"Terrorism is one of the items high on the agenda of the meeting and how east African resources could be put in place to create security," said Uganda's Military Intelligence Chief Colonel Nobel Mayombo
"The meeting will assess the three countries' readiness to defence challenges and increase information-sharing including issue on training," he told reporters at Kampala's Munyonyo resort on the shores of Lake Victoria.
Thursday's deadly bomb attacks in Istanbul, Turkey, presented east African states with new challenges, but also gave them the opportunity to be more vigilant, added Mayombo.
"As for Uganda ... we also have targets that have to be protected," he said, without naming the targets. Uganda had some countries in its neighbourhood "who are incubators of terrorism," he added, but did not name them.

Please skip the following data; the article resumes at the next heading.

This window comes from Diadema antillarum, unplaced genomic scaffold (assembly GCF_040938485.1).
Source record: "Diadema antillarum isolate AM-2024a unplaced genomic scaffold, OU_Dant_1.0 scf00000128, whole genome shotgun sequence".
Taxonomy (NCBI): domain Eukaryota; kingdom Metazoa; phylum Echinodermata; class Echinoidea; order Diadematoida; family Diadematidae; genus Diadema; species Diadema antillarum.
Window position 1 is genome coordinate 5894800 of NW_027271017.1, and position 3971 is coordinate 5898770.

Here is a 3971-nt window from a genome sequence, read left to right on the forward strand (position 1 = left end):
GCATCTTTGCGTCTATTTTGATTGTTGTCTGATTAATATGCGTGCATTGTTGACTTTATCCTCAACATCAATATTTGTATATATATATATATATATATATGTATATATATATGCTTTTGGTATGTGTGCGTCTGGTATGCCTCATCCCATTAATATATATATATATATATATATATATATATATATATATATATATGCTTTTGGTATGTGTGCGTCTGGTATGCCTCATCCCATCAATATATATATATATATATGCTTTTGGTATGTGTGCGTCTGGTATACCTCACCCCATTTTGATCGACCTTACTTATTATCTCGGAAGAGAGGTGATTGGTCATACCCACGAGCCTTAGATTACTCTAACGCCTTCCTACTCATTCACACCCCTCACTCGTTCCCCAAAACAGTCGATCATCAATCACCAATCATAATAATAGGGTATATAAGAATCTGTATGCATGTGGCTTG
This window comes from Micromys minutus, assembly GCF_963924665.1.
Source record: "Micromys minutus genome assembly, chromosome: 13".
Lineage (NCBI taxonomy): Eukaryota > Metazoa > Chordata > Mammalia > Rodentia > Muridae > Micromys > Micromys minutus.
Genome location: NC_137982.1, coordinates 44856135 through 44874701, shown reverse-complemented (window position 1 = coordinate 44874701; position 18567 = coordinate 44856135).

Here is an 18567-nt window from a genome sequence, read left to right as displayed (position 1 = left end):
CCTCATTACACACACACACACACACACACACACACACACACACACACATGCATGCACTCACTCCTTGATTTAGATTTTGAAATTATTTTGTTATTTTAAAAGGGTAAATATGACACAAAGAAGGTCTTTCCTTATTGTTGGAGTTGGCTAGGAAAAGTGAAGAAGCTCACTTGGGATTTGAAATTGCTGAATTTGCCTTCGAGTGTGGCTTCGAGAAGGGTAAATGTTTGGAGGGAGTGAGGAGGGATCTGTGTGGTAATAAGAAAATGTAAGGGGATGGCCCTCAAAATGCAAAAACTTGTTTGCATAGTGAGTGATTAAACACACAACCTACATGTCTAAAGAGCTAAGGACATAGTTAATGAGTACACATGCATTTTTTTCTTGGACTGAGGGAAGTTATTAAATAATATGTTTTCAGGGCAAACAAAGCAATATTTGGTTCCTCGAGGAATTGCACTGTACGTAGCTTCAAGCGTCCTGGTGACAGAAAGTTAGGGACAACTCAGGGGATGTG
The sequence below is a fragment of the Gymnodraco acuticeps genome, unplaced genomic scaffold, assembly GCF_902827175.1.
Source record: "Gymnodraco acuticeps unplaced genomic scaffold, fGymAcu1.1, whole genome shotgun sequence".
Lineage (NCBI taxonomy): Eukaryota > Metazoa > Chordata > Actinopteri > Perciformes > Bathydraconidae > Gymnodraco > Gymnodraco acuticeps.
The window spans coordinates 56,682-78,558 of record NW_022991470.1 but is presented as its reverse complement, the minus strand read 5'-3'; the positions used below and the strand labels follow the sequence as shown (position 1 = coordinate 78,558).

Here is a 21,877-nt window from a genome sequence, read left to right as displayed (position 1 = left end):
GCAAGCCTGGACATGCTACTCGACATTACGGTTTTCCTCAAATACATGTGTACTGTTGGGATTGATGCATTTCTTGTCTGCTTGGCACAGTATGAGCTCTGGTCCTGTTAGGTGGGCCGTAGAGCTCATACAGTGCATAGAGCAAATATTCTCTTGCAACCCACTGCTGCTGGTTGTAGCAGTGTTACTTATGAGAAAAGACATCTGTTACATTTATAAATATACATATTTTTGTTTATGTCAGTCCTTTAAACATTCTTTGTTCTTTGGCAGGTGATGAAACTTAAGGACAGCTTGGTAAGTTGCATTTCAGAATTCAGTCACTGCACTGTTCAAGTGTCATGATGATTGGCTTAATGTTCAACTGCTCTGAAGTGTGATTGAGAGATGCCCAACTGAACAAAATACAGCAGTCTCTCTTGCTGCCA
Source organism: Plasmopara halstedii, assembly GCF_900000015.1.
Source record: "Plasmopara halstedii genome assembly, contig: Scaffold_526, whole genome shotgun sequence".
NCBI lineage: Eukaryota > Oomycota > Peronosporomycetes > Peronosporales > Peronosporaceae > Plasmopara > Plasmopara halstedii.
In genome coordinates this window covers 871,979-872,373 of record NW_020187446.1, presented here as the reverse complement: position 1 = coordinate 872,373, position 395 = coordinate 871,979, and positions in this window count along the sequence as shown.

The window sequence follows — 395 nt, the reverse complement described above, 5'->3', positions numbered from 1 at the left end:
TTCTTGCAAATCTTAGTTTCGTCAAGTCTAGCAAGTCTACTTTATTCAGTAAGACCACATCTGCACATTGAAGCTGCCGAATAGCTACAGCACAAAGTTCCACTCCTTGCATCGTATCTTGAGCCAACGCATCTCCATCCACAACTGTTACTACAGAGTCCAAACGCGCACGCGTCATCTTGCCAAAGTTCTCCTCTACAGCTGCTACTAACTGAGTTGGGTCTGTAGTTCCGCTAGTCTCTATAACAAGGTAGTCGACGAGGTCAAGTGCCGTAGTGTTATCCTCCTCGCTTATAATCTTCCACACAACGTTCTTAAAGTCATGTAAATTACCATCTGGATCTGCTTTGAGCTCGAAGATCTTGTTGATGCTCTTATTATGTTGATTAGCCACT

Kenya has twice been the target of attacks in the past five years.
The US embassy in Nairobi was bombed in 1998 killing 213 people, including 12 Americans.
A near-simultaneous attack on the US embassy in Dar es Salaam also killed 11 Tanzanians. Osama bin Laden's al-Qaeda network claimed responsibility for the two attacks.
An Israeli-owned hotel in Mombasa was bombed a year ago, leaving 18 dead, and attackers nearly shot down an Israeli passenger jet packed with tourists after it had just taken off from the port city's airport.
Those attacks were also claimed by al-Qaeda.
Among those present Friday in Kampala at the start of the two-day meeting were defence ministers Amama Mbabazi of Uganda, Kivutha Kibwana of Kenya and Tanzania's Philemon Sarungi, along with their army heads and other senior military officials.